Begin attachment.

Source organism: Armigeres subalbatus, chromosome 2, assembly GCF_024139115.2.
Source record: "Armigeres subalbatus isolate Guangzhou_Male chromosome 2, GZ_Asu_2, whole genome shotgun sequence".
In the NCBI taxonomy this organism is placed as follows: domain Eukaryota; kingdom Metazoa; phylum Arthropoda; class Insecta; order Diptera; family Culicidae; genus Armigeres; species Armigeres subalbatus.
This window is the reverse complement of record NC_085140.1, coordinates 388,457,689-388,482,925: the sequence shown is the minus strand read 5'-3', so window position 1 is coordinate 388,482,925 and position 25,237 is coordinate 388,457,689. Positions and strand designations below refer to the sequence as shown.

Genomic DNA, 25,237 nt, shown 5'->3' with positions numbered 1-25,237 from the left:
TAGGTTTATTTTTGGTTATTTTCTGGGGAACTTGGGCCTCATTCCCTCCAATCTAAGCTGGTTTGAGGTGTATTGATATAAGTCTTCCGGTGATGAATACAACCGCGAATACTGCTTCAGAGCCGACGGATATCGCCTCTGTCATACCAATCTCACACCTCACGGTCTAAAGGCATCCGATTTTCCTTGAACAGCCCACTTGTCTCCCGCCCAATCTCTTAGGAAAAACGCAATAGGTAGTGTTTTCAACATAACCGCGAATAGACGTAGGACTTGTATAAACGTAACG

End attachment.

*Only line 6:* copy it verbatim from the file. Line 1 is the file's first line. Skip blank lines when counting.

TAGGTTTATTTTTGGTTATTTTCTGGGGAACTTGGGCCTCATTCCCTCCAATCTAAGCTGGTTTGAGGTGTATTGATATAAGTCTTCCGGTGATGAATACAACCGCGAATACTGCTTCAGAGCCGACGGATATCGCCTCTGTCATACCAATCTCACACCTCACGGTCTAAAGGCATCCGATTTTCCTTGAACAGCCCACTTGTCTCCCGCCCAATCTCTTAGGAAAAACGCAATAGGTAGTGTTTTCAACATAACCGCGAATAGACGTAGGACTTGTATAAACGTAACG